Famous People and Sexual Addiction
We frequently receive media requests related to public figures who engage in problem sexual behavior (such as Tiger Woods, Elliot Spitzer, and Bill Clinton). While it may be tempting to diagnose a public figure’s problems based on media accounts, accurate assessment requires a face-to-face evaluation of the individual and knowledge of the circumstances surrounding the behaviors.
Many psychiatrists and some addiction specialists do not accept the idea that sexual behavior can be addictive. They use other diagnoses to describe out-of-control sexual behaviors, such as mania, impulse-control disorder, or personality disorder. We believe that in many cases of repetitive problem sexual behaviors, the addiction model readily explains apparently irrational behavior, which is easily understood by patients and family members, and leads to effective treatment.
Many pleasurable and life-affirming behaviors can be healthy for most people but addictive in others (such as food and gambling addictions). Addiction is a concept that was traditionally applied only to substances like drugs or alcohol with the potential for physically or psychological dependency. Today, the term “addiction” is routinely used to describe and diagnose behaviors such as gambling, overeating, and sex when they are repeated, seemingly out of the person’s control, and causing obvious losses and consequences to the user. To addiction specialists familiar with these behaviors, the parallels with substance addictions are obvious. In many cases, addiction treatment has been successful when “will power” or traditional therapy has failed.
The key elements of any addiction, whether chemical or behavioral, are:
• Loss of control over the behavior; continuing to engage in a particular behavior after repeated attempts and promises to self and/or others to stop)
• Continuation despite adverse consequences, such as loss of job, money, marriage, or health, or arrests or public humiliation
• Preoccupation or obsession with obtaining and using the substance or participating in the behavior to the detriment of other essential life activities or goals such as important relationships, family, career, etc.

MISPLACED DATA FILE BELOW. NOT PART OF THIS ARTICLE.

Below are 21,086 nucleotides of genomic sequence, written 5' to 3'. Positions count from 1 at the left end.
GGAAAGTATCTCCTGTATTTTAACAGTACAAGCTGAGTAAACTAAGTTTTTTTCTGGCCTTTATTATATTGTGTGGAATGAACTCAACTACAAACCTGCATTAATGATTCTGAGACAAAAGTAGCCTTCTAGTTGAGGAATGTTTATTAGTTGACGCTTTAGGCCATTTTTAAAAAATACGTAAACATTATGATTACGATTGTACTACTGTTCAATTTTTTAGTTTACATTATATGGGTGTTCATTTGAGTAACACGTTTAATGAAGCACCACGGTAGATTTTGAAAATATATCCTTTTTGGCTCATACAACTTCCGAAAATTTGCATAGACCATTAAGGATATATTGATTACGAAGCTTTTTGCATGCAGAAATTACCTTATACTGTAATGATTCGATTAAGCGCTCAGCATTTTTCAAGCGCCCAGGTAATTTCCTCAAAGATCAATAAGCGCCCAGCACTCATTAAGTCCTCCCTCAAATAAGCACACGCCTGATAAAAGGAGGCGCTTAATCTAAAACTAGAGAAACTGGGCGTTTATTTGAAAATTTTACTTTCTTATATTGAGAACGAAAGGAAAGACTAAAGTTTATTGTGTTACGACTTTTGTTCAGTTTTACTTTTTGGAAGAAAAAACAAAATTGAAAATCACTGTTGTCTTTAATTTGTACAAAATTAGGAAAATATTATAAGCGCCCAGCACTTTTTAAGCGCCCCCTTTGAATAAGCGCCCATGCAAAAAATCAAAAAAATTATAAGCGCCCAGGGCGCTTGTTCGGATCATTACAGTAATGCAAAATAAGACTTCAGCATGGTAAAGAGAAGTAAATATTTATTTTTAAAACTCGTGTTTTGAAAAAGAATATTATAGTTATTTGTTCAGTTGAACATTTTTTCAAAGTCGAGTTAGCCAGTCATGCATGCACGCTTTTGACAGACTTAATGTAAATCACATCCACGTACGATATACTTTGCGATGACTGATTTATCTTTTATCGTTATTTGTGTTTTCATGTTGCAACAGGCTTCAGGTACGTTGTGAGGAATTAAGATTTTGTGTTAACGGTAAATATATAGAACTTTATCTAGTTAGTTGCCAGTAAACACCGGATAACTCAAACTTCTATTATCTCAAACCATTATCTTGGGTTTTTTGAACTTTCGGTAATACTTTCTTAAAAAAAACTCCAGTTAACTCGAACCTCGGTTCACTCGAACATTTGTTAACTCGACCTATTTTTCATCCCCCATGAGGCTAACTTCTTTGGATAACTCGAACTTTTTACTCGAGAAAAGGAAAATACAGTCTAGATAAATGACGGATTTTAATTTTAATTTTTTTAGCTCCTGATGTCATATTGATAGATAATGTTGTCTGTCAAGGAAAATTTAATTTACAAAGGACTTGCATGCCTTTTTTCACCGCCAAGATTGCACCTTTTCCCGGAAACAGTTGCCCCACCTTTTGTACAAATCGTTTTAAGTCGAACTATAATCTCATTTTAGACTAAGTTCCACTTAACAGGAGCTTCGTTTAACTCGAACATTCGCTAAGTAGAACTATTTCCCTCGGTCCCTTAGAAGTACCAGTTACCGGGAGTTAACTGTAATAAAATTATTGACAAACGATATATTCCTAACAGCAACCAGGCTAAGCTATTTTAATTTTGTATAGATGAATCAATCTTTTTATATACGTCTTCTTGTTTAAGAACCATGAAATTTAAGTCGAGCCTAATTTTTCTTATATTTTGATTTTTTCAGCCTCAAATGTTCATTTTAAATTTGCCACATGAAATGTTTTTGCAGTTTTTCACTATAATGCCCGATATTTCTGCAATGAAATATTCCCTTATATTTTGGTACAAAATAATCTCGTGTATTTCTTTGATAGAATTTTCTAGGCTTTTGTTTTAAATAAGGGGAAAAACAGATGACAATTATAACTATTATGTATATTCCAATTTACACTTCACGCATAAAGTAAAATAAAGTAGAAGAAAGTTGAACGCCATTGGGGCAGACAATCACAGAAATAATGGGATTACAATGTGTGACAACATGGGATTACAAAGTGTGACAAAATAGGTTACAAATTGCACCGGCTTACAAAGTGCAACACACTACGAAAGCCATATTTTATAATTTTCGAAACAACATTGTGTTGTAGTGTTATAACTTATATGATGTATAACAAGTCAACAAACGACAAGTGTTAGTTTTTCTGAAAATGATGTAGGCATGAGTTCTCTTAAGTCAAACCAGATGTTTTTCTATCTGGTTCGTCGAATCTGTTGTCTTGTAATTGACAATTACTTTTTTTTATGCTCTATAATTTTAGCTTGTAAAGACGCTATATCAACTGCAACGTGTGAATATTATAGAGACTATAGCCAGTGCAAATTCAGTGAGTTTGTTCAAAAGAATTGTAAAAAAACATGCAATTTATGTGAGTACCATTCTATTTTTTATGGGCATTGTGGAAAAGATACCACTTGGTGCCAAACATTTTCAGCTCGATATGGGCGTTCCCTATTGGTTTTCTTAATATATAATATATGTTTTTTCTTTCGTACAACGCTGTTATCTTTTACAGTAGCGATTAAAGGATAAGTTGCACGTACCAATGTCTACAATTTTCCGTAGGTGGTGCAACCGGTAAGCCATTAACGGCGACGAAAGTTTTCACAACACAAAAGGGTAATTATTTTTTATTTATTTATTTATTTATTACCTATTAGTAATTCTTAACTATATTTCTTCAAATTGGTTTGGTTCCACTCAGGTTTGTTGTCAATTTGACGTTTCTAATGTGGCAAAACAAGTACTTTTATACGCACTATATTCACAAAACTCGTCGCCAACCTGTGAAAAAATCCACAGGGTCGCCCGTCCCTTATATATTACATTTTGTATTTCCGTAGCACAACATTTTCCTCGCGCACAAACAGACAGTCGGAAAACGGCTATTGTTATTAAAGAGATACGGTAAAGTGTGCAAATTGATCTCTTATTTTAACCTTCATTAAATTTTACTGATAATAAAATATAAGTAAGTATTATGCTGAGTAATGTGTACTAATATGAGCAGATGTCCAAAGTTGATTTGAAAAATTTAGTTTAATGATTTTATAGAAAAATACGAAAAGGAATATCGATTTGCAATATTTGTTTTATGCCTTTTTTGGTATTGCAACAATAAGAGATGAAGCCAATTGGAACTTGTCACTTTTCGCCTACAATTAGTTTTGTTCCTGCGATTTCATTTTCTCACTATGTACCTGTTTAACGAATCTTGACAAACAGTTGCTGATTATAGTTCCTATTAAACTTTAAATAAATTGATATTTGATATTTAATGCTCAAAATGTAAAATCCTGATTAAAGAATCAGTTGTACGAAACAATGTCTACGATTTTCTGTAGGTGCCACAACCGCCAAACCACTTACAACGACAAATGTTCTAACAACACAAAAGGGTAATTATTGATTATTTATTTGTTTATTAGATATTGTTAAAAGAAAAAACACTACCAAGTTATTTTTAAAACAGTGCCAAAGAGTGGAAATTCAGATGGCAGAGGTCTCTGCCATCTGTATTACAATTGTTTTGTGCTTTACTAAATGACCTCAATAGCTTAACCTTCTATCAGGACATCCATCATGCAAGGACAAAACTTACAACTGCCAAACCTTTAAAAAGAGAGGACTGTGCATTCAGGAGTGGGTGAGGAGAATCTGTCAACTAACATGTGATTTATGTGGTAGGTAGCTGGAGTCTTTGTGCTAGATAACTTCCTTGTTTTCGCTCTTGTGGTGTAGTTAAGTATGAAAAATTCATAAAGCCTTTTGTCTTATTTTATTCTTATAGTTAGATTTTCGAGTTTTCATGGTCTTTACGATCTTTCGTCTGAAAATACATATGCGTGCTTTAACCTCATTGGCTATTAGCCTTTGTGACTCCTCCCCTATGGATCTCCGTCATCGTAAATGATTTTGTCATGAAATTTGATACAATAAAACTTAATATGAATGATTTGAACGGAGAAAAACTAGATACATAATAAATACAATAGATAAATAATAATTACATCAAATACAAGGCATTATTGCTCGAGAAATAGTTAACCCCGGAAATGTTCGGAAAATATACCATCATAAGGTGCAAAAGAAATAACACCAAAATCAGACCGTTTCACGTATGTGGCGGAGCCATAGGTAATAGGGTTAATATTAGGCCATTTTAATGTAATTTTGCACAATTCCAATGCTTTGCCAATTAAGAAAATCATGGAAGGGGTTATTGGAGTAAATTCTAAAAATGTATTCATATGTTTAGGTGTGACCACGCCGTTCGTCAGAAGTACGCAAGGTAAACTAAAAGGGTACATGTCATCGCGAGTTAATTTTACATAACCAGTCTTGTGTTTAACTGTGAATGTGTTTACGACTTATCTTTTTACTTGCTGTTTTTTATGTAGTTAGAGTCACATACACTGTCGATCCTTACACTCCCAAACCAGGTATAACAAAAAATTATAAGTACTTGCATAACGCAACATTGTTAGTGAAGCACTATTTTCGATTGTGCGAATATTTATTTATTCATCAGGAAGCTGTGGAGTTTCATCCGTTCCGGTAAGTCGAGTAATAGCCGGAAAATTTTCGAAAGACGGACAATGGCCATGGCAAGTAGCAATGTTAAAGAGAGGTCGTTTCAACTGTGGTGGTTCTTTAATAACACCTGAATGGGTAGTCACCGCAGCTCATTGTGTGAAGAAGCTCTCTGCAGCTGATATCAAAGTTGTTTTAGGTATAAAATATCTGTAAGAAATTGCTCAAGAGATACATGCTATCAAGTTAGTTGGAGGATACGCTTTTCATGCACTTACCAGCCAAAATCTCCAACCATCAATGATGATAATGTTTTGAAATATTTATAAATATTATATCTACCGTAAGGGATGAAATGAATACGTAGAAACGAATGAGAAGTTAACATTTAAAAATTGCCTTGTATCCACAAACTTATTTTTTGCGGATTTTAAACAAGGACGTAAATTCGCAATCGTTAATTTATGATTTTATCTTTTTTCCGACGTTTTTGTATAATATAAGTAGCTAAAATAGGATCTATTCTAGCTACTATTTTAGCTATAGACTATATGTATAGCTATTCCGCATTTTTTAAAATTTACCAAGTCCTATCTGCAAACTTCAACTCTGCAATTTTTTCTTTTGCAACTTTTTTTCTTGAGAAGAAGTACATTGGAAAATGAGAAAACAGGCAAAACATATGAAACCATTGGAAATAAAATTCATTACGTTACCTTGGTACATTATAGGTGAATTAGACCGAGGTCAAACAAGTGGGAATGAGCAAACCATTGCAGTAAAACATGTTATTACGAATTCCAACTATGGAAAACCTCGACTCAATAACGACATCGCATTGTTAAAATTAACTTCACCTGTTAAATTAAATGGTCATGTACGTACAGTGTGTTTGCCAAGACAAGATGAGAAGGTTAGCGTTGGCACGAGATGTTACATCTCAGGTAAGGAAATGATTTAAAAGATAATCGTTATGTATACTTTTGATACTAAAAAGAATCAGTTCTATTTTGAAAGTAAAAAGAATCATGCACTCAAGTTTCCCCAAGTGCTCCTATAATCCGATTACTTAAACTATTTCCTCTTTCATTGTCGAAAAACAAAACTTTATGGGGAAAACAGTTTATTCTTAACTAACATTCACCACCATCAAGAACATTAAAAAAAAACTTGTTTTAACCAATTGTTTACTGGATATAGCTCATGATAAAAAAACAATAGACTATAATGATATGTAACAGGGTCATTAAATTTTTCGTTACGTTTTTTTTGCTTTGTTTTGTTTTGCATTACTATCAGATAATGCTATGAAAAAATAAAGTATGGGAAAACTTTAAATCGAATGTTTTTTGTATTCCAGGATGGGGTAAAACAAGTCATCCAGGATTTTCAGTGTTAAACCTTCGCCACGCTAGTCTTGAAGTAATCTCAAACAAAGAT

Addictions are defined not by the amount of using or engaging in the behavior, but rather its effects on the person’s life. Addiction may be present when the behavior has made the person’s life unmanageable.
Some clues regarding sexual addiction are:
• The problem behavior is not an isolated occurrence; there is a pattern of this behavior over a significant time span.
• Despite a previous significant adverse consequence, the behavior is repeated. Sexual decisions do not appear to be made on a rational basis.
• Increasingly greater risks are taken over time. For example, sexual encounters may initially take place only out of town, but later closer to home.
• The person denies to him/herself and others that there is a problem when it is evident to others, using minimization, rationalization, and justification to continue to engage in the behavior while trying explain the problem away.
For the sex addict, sexual behaviors that are secretive, illicit, or dangerous carry an even greater internal experience of intensity or arousal (high), which encourages irrational choices. This is no different than the compulsive gambler who will gamble far beyond his or her limit to do so, as her or she is aroused and distracted by the intensity of the process.
Some sexual behaviors that may represent an addictive disorder are:
• Multiple extramarital affairs, betrayal, and infidelities
• Compulsive masturbation
• Excessive viewing of porn
• Using a position of power to gain sexual access to multiple partners
• Use of prostitutes, escorts, and sexual massage
• Excessive expenditure of time and money on pornography, phone sex, or cybersex
• Multiple anonymous sexual encounters
• Touching others without permission
The majority of sex addicts, like most other addicts, have parents or other close family members with histories of alcoholism, drug dependency, mental illness, abuse, or other significant family dysfunction. Often these families are sexualized or have exposed the child to an overwhelming sexual experience at an early age. This type of history distorts their adult relationships and can encourage the isolation and superficiality, which is a hallmark of addictive disorders.
Effective treatment for sexual addiction involves the same approach as for any other chemical or behavioral addictions. The process brings the addicted person out of their distortions and denial, forcing them to realistically confront themselves and the damage their behaviors have caused. Family members must be involved in the process, learning the full reality of the sex addict’s disorder.
There are numerous 12-step recovery programs, similar to Alcoholics Anonymous, which help the sexual addict to learn to live and cope in a more honest and healthy manner. Treatment is best provided by a specialist in behavioral addictions, as traditional psychotherapies are not the treatment of choice. For those seeking help, most major metropolitan areas provide outpatient specialists in sexual addiction as well as residential specialty programs.